The Blog

Featuring fresh takes and real-time analysis from HuffPost's signature lineup of contributors

Richard Sudan Headshot

Accusations of Foul Play in Battle for Croydon North as By-election Day Looms

Posted: Updated:

Just two weeks ago, the Croydon North by election was described by the Labour party as a "two horse race" supposedly between themselves and the Conservative party.

Maybe that's how things will turn out, but the last few days saw betting suspended for Lee Jasper, the Respect Party candidate who is now tipped to finish second after Labour's Steve Reed.

Of course, this news should perhaps be taken with a pinch of salt. What it does reflect though, is a very interesting election campaign, encompassing a multitude of factors that could come into play at the ballot.

We have seen the cavalry sent down from the Labour party to reinforce what many view as a risky candidate in Steve Reed.

Chuka Umunna, David Lammy, Sadiq Khan, Diane Abbott, and Ed Miliband, have all campaigned for Reed in an attempt to bolster Reed's image - which has taken a battering in as many days with criticism of Lambeth council remaining a talking point for many.

The reality of this fight, is that if Lee Jasper finishes anywhere from third place upward, Labour will be even more worried than they are now. Some are wondering whether Respect might once again achieve the impossible with Lee Jasper.

Either way, the notion of a 'two horse race' and the seemingly impenetrable monopoly of the of the mainstream political party system would be significantly weakened.

Interestingly, bets have also been suspended in the Rotherham by election, also on 29 November, for Yvonne Ridley, who will be standing for the Respect Party. It seems that both Labour and the bookies think that something seismic is going on, in Croydon and elsewhere.

The results could have the potential to change the political landscape, especially with the general election not so far away.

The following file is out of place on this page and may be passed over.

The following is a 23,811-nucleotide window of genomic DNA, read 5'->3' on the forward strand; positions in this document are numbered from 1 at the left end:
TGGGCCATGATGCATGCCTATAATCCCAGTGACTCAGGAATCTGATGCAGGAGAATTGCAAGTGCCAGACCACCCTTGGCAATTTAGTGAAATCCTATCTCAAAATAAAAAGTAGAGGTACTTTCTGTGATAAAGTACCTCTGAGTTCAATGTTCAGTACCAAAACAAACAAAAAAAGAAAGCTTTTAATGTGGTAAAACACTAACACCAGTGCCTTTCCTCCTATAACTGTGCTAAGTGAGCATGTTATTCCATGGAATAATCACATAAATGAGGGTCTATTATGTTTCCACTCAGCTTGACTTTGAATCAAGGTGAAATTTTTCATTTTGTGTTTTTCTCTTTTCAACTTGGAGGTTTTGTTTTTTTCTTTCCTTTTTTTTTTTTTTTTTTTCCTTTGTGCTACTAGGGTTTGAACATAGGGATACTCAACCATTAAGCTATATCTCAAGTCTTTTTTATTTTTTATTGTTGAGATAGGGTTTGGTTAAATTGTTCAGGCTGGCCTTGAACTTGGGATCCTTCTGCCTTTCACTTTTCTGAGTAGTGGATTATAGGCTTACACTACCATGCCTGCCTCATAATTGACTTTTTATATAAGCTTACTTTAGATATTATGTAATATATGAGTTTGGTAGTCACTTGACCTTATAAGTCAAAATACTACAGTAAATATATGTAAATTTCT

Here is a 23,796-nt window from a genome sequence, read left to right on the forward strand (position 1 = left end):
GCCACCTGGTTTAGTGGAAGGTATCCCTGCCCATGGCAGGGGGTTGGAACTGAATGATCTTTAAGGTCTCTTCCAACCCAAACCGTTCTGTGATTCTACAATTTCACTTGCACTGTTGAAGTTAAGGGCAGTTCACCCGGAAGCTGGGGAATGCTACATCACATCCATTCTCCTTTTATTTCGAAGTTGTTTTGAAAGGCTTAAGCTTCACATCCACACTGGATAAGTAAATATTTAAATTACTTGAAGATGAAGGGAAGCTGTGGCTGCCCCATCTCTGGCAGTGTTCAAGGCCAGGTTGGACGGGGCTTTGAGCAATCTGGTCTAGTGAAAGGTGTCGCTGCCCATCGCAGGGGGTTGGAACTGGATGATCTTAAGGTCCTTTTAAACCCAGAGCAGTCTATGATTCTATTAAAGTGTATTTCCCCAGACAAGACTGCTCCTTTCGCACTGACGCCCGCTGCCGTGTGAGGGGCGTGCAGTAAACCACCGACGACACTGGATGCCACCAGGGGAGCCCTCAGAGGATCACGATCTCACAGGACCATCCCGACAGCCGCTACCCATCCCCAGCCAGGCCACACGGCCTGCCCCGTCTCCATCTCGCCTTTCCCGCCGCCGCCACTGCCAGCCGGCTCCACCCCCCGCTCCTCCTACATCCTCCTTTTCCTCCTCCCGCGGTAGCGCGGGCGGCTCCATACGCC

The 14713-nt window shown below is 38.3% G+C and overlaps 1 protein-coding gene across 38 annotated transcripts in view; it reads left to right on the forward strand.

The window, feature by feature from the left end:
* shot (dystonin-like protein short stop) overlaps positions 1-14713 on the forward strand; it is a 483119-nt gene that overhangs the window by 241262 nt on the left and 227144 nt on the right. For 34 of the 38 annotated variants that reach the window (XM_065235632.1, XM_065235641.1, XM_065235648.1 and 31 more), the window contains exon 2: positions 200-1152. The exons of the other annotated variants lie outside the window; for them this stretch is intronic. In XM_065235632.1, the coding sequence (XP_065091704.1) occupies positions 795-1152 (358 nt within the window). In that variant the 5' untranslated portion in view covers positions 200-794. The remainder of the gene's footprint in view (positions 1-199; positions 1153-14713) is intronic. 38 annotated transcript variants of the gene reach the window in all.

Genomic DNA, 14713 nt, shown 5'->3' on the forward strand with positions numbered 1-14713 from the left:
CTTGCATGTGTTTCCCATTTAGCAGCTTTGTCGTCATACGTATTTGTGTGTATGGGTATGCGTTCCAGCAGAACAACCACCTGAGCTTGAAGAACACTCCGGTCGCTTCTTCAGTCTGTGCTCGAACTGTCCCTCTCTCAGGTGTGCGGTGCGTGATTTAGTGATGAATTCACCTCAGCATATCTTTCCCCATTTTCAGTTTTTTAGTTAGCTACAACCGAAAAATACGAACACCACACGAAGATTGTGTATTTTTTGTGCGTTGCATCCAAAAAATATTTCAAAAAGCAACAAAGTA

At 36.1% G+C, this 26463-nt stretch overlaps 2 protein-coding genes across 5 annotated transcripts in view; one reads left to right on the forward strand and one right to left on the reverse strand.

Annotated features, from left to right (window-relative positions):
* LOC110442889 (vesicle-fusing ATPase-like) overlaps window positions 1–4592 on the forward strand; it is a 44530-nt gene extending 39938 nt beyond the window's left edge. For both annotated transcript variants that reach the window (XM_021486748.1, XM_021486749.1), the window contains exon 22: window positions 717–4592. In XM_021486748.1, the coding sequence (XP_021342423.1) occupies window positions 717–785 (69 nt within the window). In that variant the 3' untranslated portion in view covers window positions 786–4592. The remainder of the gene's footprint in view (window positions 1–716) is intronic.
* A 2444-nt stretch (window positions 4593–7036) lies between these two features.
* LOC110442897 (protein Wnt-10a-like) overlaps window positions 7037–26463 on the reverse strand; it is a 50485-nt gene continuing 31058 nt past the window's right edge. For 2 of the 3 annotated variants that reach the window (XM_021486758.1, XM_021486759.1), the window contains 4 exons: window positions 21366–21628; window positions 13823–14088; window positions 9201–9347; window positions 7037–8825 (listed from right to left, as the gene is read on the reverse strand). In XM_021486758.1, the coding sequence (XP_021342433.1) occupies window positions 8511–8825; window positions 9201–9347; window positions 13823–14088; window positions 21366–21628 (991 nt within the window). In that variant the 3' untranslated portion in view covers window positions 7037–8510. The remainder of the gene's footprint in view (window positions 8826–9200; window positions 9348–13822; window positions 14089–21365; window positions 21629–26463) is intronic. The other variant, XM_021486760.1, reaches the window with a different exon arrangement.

In addition to the battle of ideas that has been taking place involving the participation of all parliamentary candidates, this weekend saw alternative tactics allegedly being employed by Steve Reed's campaign team.

According to a tweet that has been circulating, an activist for Steve Reed who had been pulling down Respect's campaign posters - in a stroke of genius - decided to tweet about it, adding a picture for good measure.

It's not hard to imagine, that if someone from Lee Jasper's campaign team had done the same thing, it would probably end up featured on a Sky News segment in the same evening, with someone else talking about it on the BBC.

Indeed, such is the double standard, that there's another popular theme being peddled by some on the left, that unfortunately seems to be at play in this election too. No one dares speak it's name but it's the elephant in the room. It needs to be mentioned, particularly with so many right-wingers looking to create animosity.

That is, the scrutiny and focus placed on those canvassing for the so-called 'Muslim vote'. The way in which this fantasy is usually expressed reinforces an assumption. That assumption, is the absurd notion, that wanting British Muslim voters to vote for you is in some way a 'charge' to be 'accused' of. As if asking Muslims to vote for you were an admission of a crime.

Would anyone dare say that a politician was 'targeting' the 'Jewish vote' for example, as if such a one dimensional phenomena existed in the first place? No, they wouldn't, and rightly so.

Part of the reason this country has a political system that doesn't much look like the people it governs, is because for many, the fight to be heard in public and civic life, where decisions are made, is a long and arduous one that is still being fought.

It rolls back progress, when some seek to frame democratic engagement with others, in a negative light. It's divisive, and we wouldn't accept it any where else.

Of course representation will not magically repair our democracy in one swoop. But every vote should also be sought after, and considered as important as the other. Perhaps if all the electorate were appealed to, voter registration would be up and our democracy would be healthier for it. If all British voters were fully represented, perhaps we might see more clearly that the key issues that matter to most people, effect us in the same way - irrespective of background.

Croydon North is a diverse constituency. How the competing campaigns in this by election have been received by the people, will ultimately be revealed in a matter of days.

The Croydon North by-election takes place this Thursday.